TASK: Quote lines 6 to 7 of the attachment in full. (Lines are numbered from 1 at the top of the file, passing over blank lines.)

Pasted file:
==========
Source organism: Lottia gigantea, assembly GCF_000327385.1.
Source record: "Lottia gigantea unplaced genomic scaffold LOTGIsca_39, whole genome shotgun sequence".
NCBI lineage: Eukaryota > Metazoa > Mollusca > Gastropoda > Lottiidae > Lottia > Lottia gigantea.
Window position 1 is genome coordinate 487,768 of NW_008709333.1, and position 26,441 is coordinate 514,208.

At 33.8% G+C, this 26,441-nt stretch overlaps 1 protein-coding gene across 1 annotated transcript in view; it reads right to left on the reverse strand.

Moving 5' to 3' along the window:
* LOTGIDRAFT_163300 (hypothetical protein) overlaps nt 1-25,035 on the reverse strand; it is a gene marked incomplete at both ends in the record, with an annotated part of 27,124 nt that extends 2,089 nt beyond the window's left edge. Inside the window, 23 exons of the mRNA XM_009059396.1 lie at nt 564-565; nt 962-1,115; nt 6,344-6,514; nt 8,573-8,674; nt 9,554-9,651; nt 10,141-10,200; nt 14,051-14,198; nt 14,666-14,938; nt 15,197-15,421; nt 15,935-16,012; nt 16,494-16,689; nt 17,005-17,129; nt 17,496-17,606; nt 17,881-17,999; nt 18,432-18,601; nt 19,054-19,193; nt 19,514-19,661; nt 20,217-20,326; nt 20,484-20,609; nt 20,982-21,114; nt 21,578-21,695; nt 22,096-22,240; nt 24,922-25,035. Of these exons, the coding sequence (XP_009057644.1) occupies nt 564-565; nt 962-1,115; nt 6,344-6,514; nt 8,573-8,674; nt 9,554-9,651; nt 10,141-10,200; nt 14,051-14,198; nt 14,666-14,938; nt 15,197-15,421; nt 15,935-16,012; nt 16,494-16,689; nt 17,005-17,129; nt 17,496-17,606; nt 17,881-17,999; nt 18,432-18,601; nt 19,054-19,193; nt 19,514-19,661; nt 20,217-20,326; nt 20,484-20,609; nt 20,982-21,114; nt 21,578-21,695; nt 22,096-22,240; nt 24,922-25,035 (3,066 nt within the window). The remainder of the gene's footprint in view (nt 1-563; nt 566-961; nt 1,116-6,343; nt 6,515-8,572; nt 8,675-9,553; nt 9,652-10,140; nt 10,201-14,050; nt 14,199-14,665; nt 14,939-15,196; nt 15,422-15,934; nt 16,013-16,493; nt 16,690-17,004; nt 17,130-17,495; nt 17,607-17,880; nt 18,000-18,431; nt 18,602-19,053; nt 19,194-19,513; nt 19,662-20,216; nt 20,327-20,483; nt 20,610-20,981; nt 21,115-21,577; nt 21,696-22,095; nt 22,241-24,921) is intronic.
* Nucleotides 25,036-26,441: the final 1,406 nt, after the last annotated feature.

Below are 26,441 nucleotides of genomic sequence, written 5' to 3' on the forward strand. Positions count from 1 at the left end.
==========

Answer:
Moving 5' to 3' along the window:
* LOTGIDRAFT_163300 (hypothetical protein) overlaps nt 1-25,035 on the reverse strand; it is a gene marked incomplete at both ends in the record, with an annotated part of 27,124 nt that extends 2,089 nt beyond the window's left edge. Inside the window, 23 exons of the mRNA XM_009059396.1 lie at nt 564-565; nt 962-1,115; nt 6,344-6,514; nt 8,573-8,674; nt 9,554-9,651; nt 10,141-10,200; nt 14,051-14,198; nt 14,666-14,938; nt 15,197-15,421; nt 15,935-16,012; nt 16,494-16,689; nt 17,005-17,129; nt 17,496-17,606; nt 17,881-17,999; nt 18,432-18,601; nt 19,054-19,193; nt 19,514-19,661; nt 20,217-20,326; nt 20,484-20,609; nt 20,982-21,114; nt 21,578-21,695; nt 22,096-22,240; nt 24,922-25,035. Of these exons, the coding sequence (XP_009057644.1) occupies nt 564-565; nt 962-1,115; nt 6,344-6,514; nt 8,573-8,674; nt 9,554-9,651; nt 10,141-10,200; nt 14,051-14,198; nt 14,666-14,938; nt 15,197-15,421; nt 15,935-16,012; nt 16,494-16,689; nt 17,005-17,129; nt 17,496-17,606; nt 17,881-17,999; nt 18,432-18,601; nt 19,054-19,193; nt 19,514-19,661; nt 20,217-20,326; nt 20,484-20,609; nt 20,982-21,114; nt 21,578-21,695; nt 22,096-22,240; nt 24,922-25,035 (3,066 nt within the window). The remainder of the gene's footprint in view (nt 1-563; nt 566-961; nt 1,116-6,343; nt 6,515-8,572; nt 8,675-9,553; nt 9,652-10,140; nt 10,201-14,050; nt 14,199-14,665; nt 14,939-15,196; nt 15,422-15,934; nt 16,013-16,493; nt 16,690-17,004; nt 17,130-17,495; nt 17,607-17,880; nt 18,000-18,431; nt 18,602-19,053; nt 19,194-19,513; nt 19,662-20,216; nt 20,327-20,483; nt 20,610-20,981; nt 21,115-21,577; nt 21,696-22,095; nt 22,241-24,921) is intronic.